I love it when an appellate ruling poses more fascinating questions than answers. I have a fine example for your enjoyment this week: a 21-page ruling from a federal judge in Pennsylvania that can be added to your collection of “what were they thinking?” tales of litigation.
This is a quick summary of what happened: A cheerleader did some swearing in a Snapchat post to her friends, a coach’s daughter ratted her out, the coach suspended the cheerleader, and the cheerleader’s parents ended up suing.
What was anyone thinking?
There’s much to unpack here. I won’t spoil it all for you, but there are a few questions I can’t help pointing out.
For example, how does a junior varsity cheerleader get 250 Snapchat friends? I ask this because I’m extremely jealous and have no friends.
The coaches claimed they needed to suspend the plaintiff “to ‘avoid chaos’ and maintain a ‘team-like environment.’”
Chaos? What does cheerleader chaos look like? Wouldn’t we all enjoy seeing that? It could make games much more interesting.
The most astonishing part of this, though, may be that the Manahoy Area School District as part of its defense hired an expert to offer opinions on “how communities view cheer squads in general” and “how the conduct in which B.L. displayed (sic) impacts the interscholastic nature of sportsmanship and team bonds in a sport like cheerleading.”
I’m assuming this expert has a degree in advanced cheerleading.
I’m not an expert, but I’m predicting a significant increase in off-campus swearing in Pennsylvania in the wake of this ruling that extends First Amendment protection to the cheerleader.
A paws for thought. Here’s a boring hypothetical question for you. If someone created a painting that looked similar to a photo of a celebrity and used the painting for an ad, would there be a case of action for copyright infringement? Would it matter that the clothes and pose are slightly different?
I’m not going to answer those questions. Instead, I want you to examine the following two photographs:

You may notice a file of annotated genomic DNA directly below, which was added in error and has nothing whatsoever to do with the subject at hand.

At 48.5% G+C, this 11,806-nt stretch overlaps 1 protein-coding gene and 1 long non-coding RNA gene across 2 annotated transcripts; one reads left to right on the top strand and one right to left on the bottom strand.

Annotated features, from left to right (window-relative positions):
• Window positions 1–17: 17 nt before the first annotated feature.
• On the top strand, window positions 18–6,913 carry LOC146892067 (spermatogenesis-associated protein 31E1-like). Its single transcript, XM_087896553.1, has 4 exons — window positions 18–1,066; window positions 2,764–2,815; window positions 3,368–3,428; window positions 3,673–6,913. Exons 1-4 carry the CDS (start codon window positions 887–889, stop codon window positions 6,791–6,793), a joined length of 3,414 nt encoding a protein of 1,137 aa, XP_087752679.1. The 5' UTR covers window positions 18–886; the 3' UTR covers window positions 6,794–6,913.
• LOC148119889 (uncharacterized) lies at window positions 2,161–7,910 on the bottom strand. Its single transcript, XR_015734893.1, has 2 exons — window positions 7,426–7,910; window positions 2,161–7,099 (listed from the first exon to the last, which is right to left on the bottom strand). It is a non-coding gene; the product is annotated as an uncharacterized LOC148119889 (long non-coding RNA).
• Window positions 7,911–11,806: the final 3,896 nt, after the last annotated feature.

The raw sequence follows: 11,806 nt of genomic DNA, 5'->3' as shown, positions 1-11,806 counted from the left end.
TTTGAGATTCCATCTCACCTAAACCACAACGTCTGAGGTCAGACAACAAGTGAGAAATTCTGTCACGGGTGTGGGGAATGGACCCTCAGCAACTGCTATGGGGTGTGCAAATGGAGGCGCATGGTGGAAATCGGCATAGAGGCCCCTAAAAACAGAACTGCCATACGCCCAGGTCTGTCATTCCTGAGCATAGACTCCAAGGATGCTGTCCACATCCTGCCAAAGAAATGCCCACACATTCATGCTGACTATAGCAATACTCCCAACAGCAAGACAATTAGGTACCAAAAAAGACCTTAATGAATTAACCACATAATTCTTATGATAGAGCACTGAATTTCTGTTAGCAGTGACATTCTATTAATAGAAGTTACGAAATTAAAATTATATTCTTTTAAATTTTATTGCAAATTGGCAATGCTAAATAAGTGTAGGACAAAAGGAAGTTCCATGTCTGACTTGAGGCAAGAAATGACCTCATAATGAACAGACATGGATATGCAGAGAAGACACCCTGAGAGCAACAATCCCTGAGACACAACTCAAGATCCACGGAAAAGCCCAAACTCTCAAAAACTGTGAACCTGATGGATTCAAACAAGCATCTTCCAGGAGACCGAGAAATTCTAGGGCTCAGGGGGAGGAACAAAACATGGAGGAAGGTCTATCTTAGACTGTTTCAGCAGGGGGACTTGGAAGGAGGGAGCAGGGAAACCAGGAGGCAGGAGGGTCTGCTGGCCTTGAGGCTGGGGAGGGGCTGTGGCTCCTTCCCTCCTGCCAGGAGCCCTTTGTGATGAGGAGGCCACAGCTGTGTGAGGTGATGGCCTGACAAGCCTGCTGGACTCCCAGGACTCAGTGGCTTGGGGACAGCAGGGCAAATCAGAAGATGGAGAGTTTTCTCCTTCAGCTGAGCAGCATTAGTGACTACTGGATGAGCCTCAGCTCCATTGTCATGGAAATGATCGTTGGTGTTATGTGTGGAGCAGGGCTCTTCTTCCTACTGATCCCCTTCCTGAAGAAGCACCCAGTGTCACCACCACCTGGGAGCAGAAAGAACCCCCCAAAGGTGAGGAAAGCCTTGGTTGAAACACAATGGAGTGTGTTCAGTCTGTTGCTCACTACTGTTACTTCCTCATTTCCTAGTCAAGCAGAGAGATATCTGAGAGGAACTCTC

That’s right — a federal judge in New York last week issued a ruling on whether the painting of “Lucy” in an ad infringed the copyright in a photo of “Tinkerbelle.” It did not go well for Tinkerbelle, even though the judge acknowledged that she (the dog, not the judge) was “a dog of some reported repute.”
The ruling is perfectly reasonable — and it’s 19 pages long with some extensive description of the differences between the dogs so it’s well worth reading (particularly footnotes 5 and 6). This includes: “while Lucy’s smirk extends broadly from pupil to pupil, Tinkerbelle’s pout does not even extend to the near corners of her eyes.”
There’s also this: “While the Tinkerbelle picture is a photograph of an actual dog, the Lucy picture merely depicts a fake dog through paint.”
René Magritte would have approved.
Passing thought. Our collective imagined concept of robots is wrong. We shouldn’t make them look like humanoids.
This occurred to me the other day after reading an article on artificial intelligence that noted how some humans are having conversations with computers and computer-like objects. We all want love and companionship, so it’s obvious our AI’s should come in dog or cat form.
Imagine having a dog that really does fetch your paper (or display the day’s news on a screen covered by retractable fur).
There are so many other uses for appropriately built robots. My favorite is the thought of lawyers showing up in court with chimpanzee assistants toting briefcases.